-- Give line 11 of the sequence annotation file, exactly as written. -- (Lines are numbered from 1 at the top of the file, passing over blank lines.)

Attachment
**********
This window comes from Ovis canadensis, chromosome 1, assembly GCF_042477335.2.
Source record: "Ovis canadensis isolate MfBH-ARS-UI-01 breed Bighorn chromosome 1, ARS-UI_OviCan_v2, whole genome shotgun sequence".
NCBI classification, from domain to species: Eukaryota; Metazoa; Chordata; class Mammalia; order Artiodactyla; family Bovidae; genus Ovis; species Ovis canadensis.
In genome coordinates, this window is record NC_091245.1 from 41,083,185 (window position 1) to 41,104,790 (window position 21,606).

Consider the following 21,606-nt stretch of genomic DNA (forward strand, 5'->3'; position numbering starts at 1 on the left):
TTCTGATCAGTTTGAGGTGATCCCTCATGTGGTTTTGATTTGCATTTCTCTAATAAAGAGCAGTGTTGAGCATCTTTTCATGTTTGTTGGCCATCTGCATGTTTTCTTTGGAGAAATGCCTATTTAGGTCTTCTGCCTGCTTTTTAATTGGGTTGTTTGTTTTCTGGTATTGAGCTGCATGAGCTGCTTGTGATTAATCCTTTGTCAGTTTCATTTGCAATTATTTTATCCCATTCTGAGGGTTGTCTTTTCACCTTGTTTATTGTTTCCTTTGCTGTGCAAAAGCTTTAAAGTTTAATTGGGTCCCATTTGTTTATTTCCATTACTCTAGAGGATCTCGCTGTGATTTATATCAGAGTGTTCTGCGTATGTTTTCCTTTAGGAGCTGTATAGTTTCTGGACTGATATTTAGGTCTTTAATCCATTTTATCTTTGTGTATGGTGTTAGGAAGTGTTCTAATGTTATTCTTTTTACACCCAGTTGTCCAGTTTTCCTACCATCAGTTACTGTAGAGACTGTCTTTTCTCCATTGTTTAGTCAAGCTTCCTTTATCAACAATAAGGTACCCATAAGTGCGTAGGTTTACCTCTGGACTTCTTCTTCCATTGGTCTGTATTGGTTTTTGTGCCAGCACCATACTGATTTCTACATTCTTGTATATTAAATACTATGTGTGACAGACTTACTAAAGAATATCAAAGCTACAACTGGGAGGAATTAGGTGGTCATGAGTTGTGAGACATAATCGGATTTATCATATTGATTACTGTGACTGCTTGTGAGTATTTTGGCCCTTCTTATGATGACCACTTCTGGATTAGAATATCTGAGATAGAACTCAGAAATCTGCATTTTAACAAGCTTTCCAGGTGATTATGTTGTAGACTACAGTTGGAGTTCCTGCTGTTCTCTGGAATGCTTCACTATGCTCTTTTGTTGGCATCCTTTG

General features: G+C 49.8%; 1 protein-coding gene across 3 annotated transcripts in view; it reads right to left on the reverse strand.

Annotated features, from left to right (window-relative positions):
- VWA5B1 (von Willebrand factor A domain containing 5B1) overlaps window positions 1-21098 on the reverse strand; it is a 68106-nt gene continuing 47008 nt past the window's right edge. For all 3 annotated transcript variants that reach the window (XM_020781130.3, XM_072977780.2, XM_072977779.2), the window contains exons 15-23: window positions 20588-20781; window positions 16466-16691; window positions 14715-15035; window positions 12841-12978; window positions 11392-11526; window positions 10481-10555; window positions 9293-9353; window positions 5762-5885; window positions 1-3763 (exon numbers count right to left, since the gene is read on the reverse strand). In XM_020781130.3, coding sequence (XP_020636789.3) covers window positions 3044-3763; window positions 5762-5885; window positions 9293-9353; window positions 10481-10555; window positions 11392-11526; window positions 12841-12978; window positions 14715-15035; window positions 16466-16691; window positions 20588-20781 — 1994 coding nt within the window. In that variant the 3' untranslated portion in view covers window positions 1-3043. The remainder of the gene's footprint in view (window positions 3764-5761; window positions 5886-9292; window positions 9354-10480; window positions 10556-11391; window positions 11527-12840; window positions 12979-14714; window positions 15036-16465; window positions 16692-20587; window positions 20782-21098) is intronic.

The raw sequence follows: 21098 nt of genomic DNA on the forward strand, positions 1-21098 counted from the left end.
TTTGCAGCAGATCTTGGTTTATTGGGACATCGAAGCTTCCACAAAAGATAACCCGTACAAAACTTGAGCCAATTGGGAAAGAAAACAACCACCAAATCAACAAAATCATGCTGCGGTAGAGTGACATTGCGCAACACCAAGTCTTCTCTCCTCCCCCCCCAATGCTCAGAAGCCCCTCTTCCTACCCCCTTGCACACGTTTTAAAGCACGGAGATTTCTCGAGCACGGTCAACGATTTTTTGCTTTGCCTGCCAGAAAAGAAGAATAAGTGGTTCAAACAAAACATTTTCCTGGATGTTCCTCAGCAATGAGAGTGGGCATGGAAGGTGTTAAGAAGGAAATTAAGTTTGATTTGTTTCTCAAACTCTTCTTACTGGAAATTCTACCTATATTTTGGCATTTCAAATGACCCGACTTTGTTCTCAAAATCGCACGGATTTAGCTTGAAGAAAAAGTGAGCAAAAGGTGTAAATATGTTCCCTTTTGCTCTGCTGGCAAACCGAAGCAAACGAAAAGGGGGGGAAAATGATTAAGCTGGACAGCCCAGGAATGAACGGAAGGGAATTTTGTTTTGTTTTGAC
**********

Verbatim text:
TTTGCAGCAGATCTTGGTTTATTGGGACATCGAAGCTTCCACAAAAGATAACCCGTACAAAACTTGAGCCAATTGGGAAAGAAAACAACCACCAAATCAACAAAATCATGCTGCGGTAGAGTGACATTGCGCAACACCAAGTCTTCTCTCCTCCCCCCCCAATGCTCAGAAGCCCCTCTTCCTACCCCCTTGCACACGTTTTAAAGCACGGAGATTTCTCGAGCACGGTCAACGATTTTTTGCTTTGCCTGCCAGAAAAGAAGAATAAGTGGTTCAAACAAAACATTTTCCTGGATGTTCCTCAGCAATGAGAGTGGGCATGGAAGGTGTTAAGAAGGAAATTAAGTTTGATTTGTTTCTCAAACTCTTCTTACTGGAAATTCTACCTATATTTTGGCATTTCAAATGACCCGACTTTGTTCTCAAAATCGCACGGATTTAGCTTGAAGAAAAAGTGAGCAAAAGGTGTAAATATGTTCCCTTTTGCTCTGCTGGCAAACCGAAGCAAACGAAAAGGGGGGGAAAATGATTAAGCTGGACAGCCCAGGAATGAACGGAAGGGAATTTTGTTTTGTTTTGAC